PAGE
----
This particular model seems to be missing the antenna input and out put cable connections. I have another Philips dvd/vhs combo and on the right had side of the back panel ther are two screw on type connections for the outside antenna to be connected to as well as running a connections from the combo to the t.v.. Is this particular model used only for viewing or recording directly from the t.v. and not connecting to the cable.
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Re: no visable way to connect to cable antenna
You're correct...sort of. I downloaded the manual for this unit (Owner's manual) and it says on page 9 that in order to connect to any cable or antennae source, you must connect through an extenal tuner, such as a set-top box or satellite receiver. If all else fails, an old VCR will suffice...just follow the hookup instructons on that page in the manual.
Hope this helps!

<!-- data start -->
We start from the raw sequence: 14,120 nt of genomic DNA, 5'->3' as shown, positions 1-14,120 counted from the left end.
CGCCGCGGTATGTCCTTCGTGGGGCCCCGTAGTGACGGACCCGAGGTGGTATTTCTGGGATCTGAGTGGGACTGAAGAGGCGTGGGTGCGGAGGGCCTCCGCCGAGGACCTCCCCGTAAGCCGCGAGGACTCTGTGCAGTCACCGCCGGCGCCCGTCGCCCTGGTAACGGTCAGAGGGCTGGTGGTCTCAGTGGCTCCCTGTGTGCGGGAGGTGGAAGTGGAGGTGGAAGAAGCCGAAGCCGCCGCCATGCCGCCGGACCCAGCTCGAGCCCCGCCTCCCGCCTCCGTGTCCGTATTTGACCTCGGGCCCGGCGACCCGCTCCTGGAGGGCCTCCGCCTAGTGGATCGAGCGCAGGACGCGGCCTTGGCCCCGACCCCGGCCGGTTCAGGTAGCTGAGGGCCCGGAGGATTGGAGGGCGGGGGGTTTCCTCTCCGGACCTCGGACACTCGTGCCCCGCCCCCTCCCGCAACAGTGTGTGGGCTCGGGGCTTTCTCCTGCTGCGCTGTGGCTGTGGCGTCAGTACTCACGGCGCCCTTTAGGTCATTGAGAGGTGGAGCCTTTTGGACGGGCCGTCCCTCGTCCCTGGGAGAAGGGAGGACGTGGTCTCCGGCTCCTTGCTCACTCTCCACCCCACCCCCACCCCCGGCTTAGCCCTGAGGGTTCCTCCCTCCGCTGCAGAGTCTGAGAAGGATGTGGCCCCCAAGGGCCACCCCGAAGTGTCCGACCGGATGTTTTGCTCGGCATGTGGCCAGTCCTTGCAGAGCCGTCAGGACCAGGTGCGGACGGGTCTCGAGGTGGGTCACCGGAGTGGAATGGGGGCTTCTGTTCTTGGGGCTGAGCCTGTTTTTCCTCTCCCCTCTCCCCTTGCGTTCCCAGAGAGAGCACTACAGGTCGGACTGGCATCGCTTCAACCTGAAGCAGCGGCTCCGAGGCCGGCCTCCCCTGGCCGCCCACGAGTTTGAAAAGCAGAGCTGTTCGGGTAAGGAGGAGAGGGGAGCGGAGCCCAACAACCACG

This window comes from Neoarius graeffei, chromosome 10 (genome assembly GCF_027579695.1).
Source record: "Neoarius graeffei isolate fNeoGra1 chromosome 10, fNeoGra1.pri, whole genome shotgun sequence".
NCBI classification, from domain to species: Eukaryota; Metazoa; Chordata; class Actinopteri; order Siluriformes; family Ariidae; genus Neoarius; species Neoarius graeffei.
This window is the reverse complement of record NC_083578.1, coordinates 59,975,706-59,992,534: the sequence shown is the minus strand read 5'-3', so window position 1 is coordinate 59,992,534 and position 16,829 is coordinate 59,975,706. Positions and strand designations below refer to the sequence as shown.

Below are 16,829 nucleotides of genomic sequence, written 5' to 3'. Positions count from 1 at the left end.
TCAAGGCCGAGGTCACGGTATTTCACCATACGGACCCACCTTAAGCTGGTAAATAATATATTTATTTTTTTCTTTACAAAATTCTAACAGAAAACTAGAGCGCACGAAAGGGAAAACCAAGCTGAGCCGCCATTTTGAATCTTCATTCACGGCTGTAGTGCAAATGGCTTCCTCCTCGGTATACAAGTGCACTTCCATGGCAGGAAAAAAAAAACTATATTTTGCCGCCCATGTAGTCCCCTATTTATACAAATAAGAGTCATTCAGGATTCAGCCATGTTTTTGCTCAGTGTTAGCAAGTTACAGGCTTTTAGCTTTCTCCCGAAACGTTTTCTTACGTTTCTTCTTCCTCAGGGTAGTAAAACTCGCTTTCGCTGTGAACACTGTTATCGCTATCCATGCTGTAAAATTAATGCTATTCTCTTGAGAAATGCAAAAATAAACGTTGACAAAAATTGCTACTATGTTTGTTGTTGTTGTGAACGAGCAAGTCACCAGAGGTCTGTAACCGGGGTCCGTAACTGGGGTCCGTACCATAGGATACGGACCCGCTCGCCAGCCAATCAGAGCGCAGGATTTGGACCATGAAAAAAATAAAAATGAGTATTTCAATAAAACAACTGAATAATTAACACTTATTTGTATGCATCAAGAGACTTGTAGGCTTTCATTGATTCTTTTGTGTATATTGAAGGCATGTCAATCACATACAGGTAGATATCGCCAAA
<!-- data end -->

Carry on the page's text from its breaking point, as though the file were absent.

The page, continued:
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I believe that the new flat digital antennas have a coax/cable connection on them. In the menu of the tv. You should select TV or Antenna for an input. You may be lucky and connect the antenna to your cable connector and get some local channels.
You should give us the model number of your set. As each tv is just a bit different.
You have to run an audio cable from the TV to the sounder and put the sounder on the TV input for sound to work. The first choice audio cable for best sound would be optical cable if your tv has optical output on it. If it does then you would put the sounder on the din input for sound when watching antenna or any hdmi source connected directly to tv. If your TV only as analog rca out or mini audio out then put sounder on aux input. I think your sounder came with mini to mini stereo cable. If your TV doesn't have mini audio out the get a optical cable or you can find a mini to rca red/white will work. Optical is your BEST connection and soundbar would stay on din all the time for best sound.
Are you connected to a cable or sat box, Are you connected thru antenna input on tv or a/v input. If connect to box thru antenna jack of tv do channel search to pick up ch 3 if box is set to that. If connected to outside antenna still do channel searsh but be sure tv is set to antenna. If connected via av or hdmi the cable or sat box is bad.